Thursday 23 November 2017

Go Set A Watchman - The best bits have been done better in Mockingbird

Go Set A Watchman, Harper Lee, William Heinemann, £18.99

Tony Lyerly and his granddaughter Maraih Lyerly (3) wait with others to buy 'Go Set A Watchman' in Monroeville, Alabama, the birthplace of author Harper Lee. Photo: Michael Spoonybarger
Tony Lyerly and his granddaughter Maraih Lyerly (3) wait with others to buy 'Go Set A Watchman' in Monroeville, Alabama, the birthplace of author Harper Lee. Photo: Michael Spoonybarger
Harper Lee
Go Set a Watchman

Emily Hourican

Go Set A Watchman is a hard book for the many fans of To Kill A Mockingbird to read, and was always going to be, regardless of the controversy surrounding publication. Mockingbird is far more than a book. It is a beloved text that has inspired millions of people. For this, Atticus Finch is mainly responsible, a true hero in literary form, followed by Scout; the child who couldn't stand injustice. Through her outraged eyes, readers were shown the enormous injustices of racism and prejudice, not as something old and wearily sad, but as something appallingly new, with the fresh power to shock.

Here, Scout, now Jean Louise, is grown up (although chronologically Watchman was written first). The tale is set in the 1950s, she lives in New York, and is contemplating marriage to childhood friend Hank. She has learned to wear a hat, and gloves, and to brush her hair. For those of us who remember her cussing in her overalls, fighting Jem and Dill, the transformation is devastating. She returns to Maycomb, Alabama for her annual holiday, where her father Atticus is now 72 and very arthritic. The town of her childhood has changed in small ways she doesn't like - her old house is now an ice-cream parlour - and in big ways that she cannot tolerate.

It has also changed in ways that readers will find upsetting. A major character from Mockingbird is now dead, something that is dropped almost casually into the plot in the first chapter. However, in defiance of the changes around her, and beneath the slightly more decorous dress, Scout is the same person: passionate, prone to anger, and entirely black-and-white in her thinking. She is also still unable to see the differences of race and social standing on which so much of Maycomb society is based; "all her life she had been with a visual defect . . . she was born colour-blind".

What is more marked is her inability to compromise, dissemble or fit in. Swiftly she realises that the Civil Rights movement looks different when viewed from New York. That at home in Maycomb, none of what she thinks is obvious is so at all, even to Atticus. This is the crux of the story - she comes to believe that "the one human being she had ever fully and wholeheartedly trusted had failed her" - but it is handled via a whole lot of quite polemical dialogue, played out between Scout and Atticus, Scout and Hank, Scout and Uncle Jack, even Scout and Aunt Alexandra, in which she rails against them for betraying her and tries to rationalise the love and hatred she feels for Maycomb, while they, in turn, talk to her about the proud individualism of the South and the virtues of the Confederate army.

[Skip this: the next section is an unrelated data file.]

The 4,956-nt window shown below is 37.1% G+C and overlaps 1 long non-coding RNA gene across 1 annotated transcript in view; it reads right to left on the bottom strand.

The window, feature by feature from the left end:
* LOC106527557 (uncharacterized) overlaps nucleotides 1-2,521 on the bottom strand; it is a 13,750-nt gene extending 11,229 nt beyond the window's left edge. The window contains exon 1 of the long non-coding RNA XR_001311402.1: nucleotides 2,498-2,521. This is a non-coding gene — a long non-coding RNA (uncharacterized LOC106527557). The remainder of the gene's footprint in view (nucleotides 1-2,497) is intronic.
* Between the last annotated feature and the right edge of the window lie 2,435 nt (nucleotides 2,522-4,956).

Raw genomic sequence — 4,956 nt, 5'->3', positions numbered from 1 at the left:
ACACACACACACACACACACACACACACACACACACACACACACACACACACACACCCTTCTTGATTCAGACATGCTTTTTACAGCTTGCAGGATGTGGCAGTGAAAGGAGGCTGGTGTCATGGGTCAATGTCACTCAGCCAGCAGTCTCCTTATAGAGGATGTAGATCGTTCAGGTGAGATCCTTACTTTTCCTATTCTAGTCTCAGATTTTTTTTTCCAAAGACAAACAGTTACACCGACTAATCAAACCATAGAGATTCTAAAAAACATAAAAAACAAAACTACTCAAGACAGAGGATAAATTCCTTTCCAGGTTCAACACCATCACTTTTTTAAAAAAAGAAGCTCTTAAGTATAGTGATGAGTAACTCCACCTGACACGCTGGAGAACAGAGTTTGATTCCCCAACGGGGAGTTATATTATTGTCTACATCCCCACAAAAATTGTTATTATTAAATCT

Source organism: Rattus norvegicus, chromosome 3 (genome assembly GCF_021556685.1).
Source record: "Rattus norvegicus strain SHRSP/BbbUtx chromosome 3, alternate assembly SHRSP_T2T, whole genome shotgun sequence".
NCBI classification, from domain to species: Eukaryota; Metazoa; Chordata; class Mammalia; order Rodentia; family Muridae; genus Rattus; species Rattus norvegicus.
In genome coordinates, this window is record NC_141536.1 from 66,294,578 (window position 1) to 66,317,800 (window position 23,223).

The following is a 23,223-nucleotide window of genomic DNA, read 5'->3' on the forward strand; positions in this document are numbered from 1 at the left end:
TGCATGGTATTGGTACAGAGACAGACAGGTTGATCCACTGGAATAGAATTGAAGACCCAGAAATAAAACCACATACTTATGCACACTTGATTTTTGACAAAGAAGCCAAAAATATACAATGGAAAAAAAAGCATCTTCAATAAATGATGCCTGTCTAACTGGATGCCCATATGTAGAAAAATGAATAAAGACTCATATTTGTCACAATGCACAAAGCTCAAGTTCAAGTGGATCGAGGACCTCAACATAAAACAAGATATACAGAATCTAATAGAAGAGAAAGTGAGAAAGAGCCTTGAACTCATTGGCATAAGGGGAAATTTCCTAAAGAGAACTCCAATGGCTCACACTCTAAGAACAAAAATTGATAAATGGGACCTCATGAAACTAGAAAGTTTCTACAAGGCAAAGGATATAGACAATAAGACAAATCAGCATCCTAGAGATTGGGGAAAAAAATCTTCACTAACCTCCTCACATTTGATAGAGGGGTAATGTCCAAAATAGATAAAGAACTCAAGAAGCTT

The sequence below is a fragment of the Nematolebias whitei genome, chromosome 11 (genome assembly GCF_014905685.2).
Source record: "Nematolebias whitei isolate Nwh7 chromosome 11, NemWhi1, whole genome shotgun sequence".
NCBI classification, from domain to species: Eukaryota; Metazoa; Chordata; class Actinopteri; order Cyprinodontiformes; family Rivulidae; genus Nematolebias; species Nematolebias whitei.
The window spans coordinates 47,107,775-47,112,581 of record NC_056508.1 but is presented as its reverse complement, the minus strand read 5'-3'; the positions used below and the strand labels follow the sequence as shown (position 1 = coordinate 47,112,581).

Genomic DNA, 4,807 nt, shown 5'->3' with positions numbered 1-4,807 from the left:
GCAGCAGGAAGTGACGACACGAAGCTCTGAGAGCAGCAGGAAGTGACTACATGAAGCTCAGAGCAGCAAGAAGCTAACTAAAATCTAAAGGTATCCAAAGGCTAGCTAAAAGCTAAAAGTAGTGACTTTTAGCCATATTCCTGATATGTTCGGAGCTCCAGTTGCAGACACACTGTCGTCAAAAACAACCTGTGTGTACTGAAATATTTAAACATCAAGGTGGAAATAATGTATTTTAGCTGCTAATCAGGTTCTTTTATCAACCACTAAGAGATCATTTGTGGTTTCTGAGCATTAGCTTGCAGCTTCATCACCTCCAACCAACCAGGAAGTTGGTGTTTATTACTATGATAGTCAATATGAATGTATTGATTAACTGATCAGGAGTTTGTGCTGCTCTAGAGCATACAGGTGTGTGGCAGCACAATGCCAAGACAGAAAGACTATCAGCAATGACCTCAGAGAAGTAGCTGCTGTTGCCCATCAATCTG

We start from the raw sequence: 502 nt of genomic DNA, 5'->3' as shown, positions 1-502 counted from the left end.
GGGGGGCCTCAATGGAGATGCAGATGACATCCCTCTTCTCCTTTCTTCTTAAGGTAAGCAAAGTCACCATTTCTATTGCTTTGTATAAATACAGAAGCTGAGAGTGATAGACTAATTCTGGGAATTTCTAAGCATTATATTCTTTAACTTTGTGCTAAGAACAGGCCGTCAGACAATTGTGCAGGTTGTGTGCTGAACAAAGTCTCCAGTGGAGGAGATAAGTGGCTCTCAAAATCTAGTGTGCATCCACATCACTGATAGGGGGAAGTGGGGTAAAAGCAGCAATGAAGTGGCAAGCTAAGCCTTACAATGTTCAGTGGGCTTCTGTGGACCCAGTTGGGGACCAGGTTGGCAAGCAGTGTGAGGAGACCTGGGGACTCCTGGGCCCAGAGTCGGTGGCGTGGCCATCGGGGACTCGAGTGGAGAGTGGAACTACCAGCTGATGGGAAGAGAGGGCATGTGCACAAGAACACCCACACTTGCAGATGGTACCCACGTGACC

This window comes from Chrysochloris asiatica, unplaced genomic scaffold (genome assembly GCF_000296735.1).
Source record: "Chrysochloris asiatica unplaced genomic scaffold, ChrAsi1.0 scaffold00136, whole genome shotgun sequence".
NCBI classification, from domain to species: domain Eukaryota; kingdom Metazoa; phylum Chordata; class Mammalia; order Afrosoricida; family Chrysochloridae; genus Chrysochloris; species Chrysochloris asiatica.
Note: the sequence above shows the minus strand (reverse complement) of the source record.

It doesn't quite work. There's too much tell, not enough show, and all the stuff about Constitutional amendments is now very obscure. There is also plenty of deeply unpalatable stuff about Negroes being still in their childhood as a people and having made "terrific progress in adapting themselves to white ways," that clearly belongs to the time, but is pretty stomach-churning now. At one point Scout accuses herself of losing any sense of humour; it's hard not to feel that the whole book lacks a similar lightness of touch.

In general, what drama there is feels remote in a way that Mockingbird does not; we are more conscious of the fact that although racism is still a problem in the United States, it no longer looks and sounds like this. This disconnect shows, again, what a remarkable book Mockingbird is, in the unanswerable simplicity of its right and wrong.

The portrait of Atticus is the hardest thing. Age has diminished him. Inevitably, perhaps, but still devastatingly. Whatever about Scout as a grown-up, with the attendant loss of charm, can Harper Lee really have wanted us to see Atticus like this? Maybe she wanted to show that across the span of a life, anyone can change, or be changed, by their circumstances. A fair point, but tough reading.

Lee can turn a phrase. Aunt Alexandra is described as having "river-boat, boarding-school manners", while Dill, based on Truman Capote, has "the face of an angel and the cunning of a stoat." There is a devastating scene with Calpurnia, but the sequences where Jean Louise drifts back to her childhood are by far the strongest, carrying with them the same golden haze that hangs over Mockingbird. The editor who recognised this and sent Lee deeper into that childhood, was inspired, and Watchman is probably interesting more for this, than as a book in itself. All its best bits have been done better, in Mockingbird.

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